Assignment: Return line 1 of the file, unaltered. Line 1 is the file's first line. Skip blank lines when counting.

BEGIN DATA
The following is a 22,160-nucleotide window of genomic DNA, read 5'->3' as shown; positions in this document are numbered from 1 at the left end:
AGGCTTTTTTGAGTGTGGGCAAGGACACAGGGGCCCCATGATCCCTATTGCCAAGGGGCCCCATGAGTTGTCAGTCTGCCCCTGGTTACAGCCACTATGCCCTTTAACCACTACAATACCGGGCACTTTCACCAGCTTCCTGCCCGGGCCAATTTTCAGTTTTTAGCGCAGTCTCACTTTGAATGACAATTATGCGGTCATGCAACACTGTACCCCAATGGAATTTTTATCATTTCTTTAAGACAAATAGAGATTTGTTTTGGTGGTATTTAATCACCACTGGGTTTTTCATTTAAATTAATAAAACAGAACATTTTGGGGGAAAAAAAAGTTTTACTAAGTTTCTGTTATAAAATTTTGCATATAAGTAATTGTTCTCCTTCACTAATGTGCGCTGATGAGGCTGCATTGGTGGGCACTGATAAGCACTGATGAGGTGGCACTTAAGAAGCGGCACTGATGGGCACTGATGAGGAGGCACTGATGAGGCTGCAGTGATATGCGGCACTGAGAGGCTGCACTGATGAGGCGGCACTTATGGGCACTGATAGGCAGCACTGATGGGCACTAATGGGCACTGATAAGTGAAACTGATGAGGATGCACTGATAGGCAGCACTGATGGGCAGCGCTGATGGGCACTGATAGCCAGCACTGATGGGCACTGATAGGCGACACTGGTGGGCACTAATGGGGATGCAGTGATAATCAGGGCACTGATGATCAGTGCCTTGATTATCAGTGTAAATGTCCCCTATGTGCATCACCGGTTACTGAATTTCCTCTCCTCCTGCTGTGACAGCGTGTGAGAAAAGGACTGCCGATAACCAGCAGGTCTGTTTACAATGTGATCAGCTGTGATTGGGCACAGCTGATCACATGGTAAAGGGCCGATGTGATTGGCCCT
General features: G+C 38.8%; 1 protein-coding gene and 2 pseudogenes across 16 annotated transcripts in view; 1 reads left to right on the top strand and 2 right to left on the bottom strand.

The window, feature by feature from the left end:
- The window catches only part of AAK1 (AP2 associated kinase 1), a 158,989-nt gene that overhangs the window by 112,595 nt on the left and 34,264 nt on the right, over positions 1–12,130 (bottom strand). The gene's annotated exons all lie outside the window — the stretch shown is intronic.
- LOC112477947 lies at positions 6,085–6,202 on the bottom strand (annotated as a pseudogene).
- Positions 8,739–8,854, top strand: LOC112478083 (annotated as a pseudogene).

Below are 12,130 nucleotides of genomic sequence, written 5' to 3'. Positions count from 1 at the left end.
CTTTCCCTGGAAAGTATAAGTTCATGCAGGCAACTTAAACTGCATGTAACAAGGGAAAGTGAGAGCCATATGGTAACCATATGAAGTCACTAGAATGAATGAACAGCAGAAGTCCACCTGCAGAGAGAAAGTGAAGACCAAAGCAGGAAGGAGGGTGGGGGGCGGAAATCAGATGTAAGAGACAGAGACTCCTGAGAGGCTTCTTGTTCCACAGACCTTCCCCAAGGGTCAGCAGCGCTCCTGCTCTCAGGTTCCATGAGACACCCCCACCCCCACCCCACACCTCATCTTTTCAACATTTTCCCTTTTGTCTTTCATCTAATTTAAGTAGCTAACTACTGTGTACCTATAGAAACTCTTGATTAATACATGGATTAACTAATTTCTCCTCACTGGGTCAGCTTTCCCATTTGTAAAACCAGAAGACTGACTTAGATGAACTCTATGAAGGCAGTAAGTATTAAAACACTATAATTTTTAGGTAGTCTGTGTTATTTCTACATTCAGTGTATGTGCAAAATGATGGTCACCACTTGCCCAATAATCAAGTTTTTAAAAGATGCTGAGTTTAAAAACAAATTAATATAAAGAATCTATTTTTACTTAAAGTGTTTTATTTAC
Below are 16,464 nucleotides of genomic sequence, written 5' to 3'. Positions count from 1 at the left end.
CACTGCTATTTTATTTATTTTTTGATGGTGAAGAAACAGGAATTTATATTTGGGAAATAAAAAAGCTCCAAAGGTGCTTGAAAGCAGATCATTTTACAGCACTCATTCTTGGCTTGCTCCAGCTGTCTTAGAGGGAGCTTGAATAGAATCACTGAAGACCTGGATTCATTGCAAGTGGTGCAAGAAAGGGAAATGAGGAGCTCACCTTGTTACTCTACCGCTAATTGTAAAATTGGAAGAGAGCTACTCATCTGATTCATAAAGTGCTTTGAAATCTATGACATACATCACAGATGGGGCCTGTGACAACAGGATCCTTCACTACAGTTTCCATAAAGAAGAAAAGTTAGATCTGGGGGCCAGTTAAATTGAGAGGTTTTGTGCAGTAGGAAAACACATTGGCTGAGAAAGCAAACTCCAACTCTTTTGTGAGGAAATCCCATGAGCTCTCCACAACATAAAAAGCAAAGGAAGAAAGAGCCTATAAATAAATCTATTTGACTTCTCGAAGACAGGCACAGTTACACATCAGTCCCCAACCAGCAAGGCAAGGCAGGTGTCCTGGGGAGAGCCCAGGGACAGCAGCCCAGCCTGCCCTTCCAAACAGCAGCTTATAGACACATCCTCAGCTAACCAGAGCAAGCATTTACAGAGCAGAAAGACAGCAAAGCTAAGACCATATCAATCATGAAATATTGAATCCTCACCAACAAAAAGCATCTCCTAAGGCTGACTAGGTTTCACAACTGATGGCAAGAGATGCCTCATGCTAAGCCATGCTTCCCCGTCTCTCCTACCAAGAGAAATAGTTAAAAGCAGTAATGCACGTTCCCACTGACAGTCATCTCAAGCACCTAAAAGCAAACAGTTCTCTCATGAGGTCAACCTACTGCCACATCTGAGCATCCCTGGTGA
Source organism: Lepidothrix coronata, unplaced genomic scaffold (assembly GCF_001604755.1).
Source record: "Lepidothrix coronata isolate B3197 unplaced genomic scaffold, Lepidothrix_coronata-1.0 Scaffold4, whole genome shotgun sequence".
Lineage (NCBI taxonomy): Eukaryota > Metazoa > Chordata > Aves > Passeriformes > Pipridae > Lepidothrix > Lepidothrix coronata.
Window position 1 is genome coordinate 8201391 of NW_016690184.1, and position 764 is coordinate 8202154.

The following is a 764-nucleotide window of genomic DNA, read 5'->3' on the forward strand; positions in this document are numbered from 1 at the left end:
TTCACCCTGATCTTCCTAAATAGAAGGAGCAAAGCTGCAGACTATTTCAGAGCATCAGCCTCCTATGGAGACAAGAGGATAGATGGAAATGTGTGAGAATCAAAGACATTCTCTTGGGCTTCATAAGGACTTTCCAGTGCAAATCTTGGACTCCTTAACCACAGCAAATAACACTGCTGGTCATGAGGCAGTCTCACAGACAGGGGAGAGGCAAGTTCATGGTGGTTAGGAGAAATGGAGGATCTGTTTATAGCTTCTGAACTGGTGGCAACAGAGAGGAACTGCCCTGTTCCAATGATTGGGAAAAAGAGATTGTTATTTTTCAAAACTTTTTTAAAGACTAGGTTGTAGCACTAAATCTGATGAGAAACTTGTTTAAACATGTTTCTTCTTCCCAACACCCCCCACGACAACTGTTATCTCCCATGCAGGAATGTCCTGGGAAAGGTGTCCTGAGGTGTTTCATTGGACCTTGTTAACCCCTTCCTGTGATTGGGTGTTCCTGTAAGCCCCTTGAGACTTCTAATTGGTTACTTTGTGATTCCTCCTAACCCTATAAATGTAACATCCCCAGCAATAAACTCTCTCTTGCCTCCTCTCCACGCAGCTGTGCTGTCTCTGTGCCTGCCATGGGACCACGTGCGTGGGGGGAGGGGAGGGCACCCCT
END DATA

The following is a 22,160-nucleotide window of genomic DNA, read 5'->3' as shown; positions in this document are numbered from 1 at the left end: